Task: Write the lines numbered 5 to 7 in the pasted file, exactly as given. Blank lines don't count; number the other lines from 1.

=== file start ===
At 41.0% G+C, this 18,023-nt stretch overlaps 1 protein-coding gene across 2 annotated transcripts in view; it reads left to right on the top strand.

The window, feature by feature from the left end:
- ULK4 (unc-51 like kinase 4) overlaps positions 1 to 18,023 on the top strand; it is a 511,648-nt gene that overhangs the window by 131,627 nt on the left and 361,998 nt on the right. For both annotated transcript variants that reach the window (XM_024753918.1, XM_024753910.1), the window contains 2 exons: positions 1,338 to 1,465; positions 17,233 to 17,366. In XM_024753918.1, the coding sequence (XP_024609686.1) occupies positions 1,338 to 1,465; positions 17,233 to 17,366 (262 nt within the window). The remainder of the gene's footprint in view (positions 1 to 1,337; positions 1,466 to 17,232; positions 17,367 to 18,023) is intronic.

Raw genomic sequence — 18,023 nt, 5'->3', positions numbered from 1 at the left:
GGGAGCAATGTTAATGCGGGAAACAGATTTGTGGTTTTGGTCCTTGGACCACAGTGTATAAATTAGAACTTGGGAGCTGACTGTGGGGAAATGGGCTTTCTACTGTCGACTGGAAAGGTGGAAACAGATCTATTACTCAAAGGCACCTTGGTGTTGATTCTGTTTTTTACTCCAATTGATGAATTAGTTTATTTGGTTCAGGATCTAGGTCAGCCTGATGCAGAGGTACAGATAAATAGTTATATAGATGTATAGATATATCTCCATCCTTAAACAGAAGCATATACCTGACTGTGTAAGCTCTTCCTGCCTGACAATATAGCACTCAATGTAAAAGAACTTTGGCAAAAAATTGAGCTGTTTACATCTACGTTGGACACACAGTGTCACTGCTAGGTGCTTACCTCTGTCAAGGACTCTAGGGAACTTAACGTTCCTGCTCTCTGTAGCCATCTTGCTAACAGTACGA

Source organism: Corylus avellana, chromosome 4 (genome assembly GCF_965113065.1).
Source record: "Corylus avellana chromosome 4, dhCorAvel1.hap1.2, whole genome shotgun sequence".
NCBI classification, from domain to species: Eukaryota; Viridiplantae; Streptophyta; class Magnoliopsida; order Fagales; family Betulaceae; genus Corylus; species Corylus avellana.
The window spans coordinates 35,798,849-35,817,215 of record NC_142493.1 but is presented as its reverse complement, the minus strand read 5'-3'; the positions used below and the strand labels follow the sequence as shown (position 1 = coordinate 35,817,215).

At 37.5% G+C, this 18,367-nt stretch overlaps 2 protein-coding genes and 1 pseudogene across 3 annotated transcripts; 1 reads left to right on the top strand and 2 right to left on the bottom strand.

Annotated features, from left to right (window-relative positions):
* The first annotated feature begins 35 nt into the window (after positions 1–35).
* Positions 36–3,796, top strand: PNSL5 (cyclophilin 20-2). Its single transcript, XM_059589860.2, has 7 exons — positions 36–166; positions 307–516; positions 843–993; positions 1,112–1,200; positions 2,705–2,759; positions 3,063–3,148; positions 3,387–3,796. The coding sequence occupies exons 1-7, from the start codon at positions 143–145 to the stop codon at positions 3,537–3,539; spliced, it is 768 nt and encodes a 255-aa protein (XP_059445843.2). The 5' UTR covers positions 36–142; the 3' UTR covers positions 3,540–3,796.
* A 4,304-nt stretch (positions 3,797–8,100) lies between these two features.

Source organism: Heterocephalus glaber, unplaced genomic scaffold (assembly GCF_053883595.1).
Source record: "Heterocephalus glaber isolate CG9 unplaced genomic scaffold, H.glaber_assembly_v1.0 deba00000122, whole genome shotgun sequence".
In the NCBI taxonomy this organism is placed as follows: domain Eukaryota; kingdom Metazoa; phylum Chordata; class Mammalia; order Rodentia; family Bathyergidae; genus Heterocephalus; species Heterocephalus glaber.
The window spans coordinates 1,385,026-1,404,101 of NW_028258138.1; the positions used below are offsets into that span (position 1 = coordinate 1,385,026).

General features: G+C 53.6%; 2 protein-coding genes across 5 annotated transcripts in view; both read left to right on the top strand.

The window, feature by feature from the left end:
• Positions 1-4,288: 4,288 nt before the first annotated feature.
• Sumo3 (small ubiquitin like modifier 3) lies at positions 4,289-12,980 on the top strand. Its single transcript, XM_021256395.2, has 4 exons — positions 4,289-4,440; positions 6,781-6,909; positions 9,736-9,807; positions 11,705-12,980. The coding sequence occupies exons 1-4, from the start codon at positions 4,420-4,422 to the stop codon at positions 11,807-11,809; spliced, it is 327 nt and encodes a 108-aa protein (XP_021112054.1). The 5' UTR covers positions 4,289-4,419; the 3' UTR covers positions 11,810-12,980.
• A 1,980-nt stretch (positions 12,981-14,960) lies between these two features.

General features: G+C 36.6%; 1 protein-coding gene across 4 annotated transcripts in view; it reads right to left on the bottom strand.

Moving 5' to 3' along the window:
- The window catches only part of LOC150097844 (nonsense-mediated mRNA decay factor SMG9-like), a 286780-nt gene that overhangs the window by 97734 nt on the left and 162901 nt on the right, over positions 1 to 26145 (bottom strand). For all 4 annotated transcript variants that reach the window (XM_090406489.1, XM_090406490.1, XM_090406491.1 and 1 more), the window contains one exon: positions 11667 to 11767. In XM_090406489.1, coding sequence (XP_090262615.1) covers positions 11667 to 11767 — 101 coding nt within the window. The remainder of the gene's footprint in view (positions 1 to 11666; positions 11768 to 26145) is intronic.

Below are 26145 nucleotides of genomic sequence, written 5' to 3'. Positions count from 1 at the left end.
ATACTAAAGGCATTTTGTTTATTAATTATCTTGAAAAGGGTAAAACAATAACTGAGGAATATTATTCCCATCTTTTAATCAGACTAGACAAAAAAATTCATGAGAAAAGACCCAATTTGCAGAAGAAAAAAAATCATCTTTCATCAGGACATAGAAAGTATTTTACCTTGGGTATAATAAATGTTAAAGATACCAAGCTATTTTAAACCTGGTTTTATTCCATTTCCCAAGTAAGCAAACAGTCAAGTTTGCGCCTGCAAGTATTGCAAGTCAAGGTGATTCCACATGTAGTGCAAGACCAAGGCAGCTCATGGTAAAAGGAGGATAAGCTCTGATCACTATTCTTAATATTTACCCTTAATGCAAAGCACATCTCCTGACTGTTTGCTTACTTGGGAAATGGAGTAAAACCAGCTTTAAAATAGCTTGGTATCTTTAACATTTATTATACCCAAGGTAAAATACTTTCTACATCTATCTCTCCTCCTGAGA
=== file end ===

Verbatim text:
GGGAGCAATGTTAATGCGGGAAACAGATTTGTGGTTTTGGTCCTTGGACCACAGTGTATAAATTAGAACTTGGGAGCTGACTGTGGGGAAATGGGCTTTCTACTGTCGACTGGAAAGGTGGAAACAGATCTATTACTCAAAGGCACCTTGGTGTTGATTCTGTTTTTTACTCCAATTGATGAATTAGTTTATTTGGTTCAGGATCTAGGTCAGCCTGATGCAGAGGTACAGATAAATAGTTATATAGATGTATAGATATATCTCCATCCTTAAACAGAAGCATATACCTGACTGTGTAAGCTCTTCCTGCCTGACAATATAGCACTCAATGTAAAAGAACTTTGGCAAAAAATTGAGCTGTTTACATCTACGTTGGACACACAGTGTCACTGCTAGGTGCTTACCTCTGTCAAGGACTCTAGGGAACTTAACGTTCCTGCTCTCTGTAGCCATCTTGCTAACAGTACGA

Source organism: Corylus avellana, chromosome 4 (genome assembly GCF_965113065.1).
Source record: "Corylus avellana chromosome 4, dhCorAvel1.hap1.2, whole genome shotgun sequence".